Linksys WVC54G Experiments

WARNING: this document may contain errors. The standard disclaimer applies: if you choose to follow any of these instructions, it is your fault if it goes wrong. Having said that, it really takes a lot of incompetence to mess this up, and I tried (I was drunk too)!

Things that you should be aware of: stuff that I wish you to type is in bold face and...

this typeface
...is usually where I am quoting the output of a command, a script or a patch file.

If you just want a WVC54G image and you don't want to read all the blurb below, try the OLSR firmware - however, there was a reason why I didn't continue with this firmware myself: the image is based on an old Linksys firmware, and the camera stuff is buggy. I also didn't need the OLSR ('optimised link-state routing') stuff, although it looks really cool. If you don't have any luck with t hat, I've compiled an image with my desktop computer (Spatula) but I HAVE NOT TESTED IT so beware! Amendments to the standard image: inetd has been enabled so telnet is available; /etc/shadow has been removed; there are no passwords for 'root' and 'user'.

A Bit Of History

At the end of 2004, I decided to buy myself a Linksys WVC54G Internet Video Camera. Having parted with my £179'ish, I was disappointed to find the device quite limited in a lot of areas: it has an ActiveX page for viewing video, and it is buggy. Its video stream is viewable in MPlayer though:
mplayer http://192.168.1.115/img/video.asf
.. and although the video stream had many errors and dropped frames, it was at least viewable on my Linux systems. I have since found out a lot about the device and it is quite a smart little gadget, but it's a shame that Linksys didn't make better firmware when it was first released. They have introduced new models since then - smaller, faster devices that probably have fewer bugs.

Linksys have released source code for lots of their devices under the GPL, and this is very welcome. I downloaded the WVC54G source code from their GPL page. I was not sure which version to choose, and ended up getting the 5.0.1 source code. This file decrunches to three files under a 'WVC54G_Intamac_5.01' directory (clicking the links shows a listing of the files): cadexnux.tgz (Cadenux build tools), readme.txt (instructions) and wvc54g_eu_intamac_GPL_5.01.tgz (kernel and tools source code).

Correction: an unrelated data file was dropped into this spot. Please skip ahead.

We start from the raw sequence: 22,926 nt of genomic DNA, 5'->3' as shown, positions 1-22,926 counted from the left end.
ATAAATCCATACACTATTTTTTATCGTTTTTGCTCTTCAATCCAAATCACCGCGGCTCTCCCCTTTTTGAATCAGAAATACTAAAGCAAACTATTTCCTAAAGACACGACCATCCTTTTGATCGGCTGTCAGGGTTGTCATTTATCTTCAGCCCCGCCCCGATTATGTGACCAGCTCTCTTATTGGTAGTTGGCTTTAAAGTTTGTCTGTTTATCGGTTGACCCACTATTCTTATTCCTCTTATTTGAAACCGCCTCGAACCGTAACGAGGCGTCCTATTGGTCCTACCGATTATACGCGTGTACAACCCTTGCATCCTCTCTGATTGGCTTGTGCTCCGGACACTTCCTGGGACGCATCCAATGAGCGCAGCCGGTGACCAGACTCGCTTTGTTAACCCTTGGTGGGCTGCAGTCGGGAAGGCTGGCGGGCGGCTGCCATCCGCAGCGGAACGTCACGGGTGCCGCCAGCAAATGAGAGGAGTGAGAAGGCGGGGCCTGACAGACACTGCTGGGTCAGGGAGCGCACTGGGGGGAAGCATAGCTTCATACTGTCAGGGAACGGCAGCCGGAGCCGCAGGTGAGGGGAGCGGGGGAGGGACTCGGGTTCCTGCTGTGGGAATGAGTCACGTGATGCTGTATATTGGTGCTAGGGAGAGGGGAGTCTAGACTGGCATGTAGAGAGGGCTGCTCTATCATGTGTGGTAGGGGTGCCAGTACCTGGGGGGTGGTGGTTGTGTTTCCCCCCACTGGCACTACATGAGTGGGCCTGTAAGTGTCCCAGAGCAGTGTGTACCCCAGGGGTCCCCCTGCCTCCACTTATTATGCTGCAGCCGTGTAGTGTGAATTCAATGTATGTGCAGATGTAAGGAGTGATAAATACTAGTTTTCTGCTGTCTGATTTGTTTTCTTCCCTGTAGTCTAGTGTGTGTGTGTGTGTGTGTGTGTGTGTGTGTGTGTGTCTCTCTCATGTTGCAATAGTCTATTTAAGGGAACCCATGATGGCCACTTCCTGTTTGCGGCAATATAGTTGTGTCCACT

I initially tried building the firmware image on a fairly modern computer, and had a lot of trouble because of usage changes in common tools, and other assumptions by the WVC54G build scripts. I had a lot more luck when I copied everything over to a K6-2/500-based PC, which has Red Hat 7.3 installed. This is the computer that I use whenever I have any really old stuff to compile, and in this case, it was flawless and I didn't need to patch anything (see below).

The main problems that I found were the kernel config - there isn't one. If you do 'make menuconfig' in the kernel source dir, a default config is used, though may I suggest that you check it several times to make sure that it's not using something else - in fact, double-check everything because there's always the chance that something could go wrong.

Of particular note: the instructions assume that you are doing the build process as root. It is possible to use su or sudo by adding 'SU_CMD' to the Make command line - e.g.

# make FW SU_CMD=sudo
I tried this a few times and found that sometimes it would prompt me for a password and sometimes not, depending on when I'd last run sudo. I had a lot less trouble doing the build as root, although naturally, you have to be careful.

Modifications to the firmware